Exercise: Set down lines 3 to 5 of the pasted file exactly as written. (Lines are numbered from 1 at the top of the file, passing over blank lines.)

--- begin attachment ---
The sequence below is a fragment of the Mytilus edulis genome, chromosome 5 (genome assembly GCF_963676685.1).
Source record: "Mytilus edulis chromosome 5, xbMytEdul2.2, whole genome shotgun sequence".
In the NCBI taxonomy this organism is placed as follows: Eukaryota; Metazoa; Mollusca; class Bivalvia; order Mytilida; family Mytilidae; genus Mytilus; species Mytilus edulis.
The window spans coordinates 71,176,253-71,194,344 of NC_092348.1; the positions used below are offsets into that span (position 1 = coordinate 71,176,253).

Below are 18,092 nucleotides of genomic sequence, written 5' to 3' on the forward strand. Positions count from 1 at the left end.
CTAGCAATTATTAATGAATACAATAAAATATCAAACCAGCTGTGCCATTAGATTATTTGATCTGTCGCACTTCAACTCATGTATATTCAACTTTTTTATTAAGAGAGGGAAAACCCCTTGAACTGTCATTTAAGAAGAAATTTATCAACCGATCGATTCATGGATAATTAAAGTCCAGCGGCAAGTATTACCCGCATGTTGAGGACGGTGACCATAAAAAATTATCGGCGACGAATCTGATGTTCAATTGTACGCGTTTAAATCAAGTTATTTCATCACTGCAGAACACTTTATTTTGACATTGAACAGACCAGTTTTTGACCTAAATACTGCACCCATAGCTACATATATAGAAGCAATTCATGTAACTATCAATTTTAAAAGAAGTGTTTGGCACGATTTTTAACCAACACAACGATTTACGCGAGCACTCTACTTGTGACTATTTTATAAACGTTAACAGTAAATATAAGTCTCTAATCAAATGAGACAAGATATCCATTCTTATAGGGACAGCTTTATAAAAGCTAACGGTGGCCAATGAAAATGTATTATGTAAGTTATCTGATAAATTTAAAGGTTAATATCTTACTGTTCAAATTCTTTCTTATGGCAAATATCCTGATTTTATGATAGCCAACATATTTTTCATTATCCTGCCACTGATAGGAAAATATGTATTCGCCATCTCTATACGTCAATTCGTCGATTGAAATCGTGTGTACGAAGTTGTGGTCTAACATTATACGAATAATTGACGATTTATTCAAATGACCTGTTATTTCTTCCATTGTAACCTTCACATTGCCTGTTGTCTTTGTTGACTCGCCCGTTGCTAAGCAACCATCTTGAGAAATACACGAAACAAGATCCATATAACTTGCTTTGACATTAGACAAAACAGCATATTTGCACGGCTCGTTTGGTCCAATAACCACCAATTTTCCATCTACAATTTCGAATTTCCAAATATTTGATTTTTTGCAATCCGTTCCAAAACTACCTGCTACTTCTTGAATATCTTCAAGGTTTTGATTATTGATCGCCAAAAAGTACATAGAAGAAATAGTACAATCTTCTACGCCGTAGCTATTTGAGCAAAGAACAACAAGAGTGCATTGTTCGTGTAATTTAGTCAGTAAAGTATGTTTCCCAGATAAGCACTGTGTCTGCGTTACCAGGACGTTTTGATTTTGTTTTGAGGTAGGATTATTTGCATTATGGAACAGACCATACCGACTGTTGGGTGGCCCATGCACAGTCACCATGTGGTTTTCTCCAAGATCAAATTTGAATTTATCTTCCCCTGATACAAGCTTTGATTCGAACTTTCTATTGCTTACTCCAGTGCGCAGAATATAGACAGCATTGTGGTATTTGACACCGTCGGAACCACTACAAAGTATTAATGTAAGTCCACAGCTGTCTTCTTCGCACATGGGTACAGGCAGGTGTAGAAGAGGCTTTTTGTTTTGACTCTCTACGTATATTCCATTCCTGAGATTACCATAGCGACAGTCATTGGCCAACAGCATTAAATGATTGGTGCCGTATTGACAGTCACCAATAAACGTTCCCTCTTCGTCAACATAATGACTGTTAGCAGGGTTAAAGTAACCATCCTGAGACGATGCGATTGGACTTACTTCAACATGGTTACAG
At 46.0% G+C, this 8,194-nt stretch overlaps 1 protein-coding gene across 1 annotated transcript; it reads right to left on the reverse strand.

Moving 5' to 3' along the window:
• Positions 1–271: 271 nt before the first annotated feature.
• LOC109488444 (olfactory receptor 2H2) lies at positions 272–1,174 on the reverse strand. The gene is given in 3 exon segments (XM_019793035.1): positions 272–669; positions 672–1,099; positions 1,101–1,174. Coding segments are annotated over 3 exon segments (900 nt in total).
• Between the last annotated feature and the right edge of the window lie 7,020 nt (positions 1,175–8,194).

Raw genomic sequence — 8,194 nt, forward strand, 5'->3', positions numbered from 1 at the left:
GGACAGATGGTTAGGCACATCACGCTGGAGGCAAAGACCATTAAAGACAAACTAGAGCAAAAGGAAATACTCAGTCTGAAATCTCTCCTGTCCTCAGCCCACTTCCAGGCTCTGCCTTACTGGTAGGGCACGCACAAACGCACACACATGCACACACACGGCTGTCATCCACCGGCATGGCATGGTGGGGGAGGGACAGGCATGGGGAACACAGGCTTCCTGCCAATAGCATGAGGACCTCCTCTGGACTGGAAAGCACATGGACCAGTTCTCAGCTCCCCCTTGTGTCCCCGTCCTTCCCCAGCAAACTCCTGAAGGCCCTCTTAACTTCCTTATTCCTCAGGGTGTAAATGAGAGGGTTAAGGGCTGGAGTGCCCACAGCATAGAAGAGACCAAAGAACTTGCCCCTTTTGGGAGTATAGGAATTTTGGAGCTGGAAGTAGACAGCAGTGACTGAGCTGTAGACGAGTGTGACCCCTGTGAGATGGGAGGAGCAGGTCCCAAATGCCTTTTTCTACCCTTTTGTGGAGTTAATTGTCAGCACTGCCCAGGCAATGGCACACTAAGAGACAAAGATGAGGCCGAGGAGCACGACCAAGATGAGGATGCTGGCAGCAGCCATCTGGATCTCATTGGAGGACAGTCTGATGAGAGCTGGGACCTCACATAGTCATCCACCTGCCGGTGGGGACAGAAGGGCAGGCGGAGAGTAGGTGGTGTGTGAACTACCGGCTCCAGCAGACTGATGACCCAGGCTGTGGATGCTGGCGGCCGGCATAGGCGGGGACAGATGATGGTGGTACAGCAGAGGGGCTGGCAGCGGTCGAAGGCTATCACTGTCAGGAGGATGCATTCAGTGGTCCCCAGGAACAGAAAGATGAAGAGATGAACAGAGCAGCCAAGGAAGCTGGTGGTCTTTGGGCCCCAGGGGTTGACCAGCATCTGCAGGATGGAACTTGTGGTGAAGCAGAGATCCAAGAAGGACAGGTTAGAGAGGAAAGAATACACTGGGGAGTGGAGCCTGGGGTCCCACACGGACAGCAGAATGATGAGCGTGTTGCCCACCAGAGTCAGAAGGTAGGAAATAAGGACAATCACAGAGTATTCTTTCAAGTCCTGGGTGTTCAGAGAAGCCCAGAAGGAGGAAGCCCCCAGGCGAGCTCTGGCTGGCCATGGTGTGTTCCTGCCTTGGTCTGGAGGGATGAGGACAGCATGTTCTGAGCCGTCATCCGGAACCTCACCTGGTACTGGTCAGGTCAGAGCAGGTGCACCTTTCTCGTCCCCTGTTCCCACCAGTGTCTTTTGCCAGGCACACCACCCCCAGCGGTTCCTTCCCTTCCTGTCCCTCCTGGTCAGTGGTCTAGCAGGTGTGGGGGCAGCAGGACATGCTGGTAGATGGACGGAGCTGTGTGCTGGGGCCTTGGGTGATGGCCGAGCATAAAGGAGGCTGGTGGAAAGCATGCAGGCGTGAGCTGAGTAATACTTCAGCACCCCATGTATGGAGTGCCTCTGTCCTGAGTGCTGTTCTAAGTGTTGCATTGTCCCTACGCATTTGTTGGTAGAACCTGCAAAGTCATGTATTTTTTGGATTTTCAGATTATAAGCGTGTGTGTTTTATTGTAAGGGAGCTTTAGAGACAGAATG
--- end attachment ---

In the NCBI taxonomy this organism is placed as follows: Eukaryota; Metazoa; Mollusca; class Bivalvia; order Mytilida; family Mytilidae; genus Mytilus; species Mytilus edulis.
The window spans coordinates 71,176,253-71,194,344 of NC_092348.1; the positions used below are offsets into that span (position 1 = coordinate 71,176,253).

Below are 18,092 nucleotides of genomic sequence, written 5' to 3' on the forward strand. Positions count from 1 at the left end.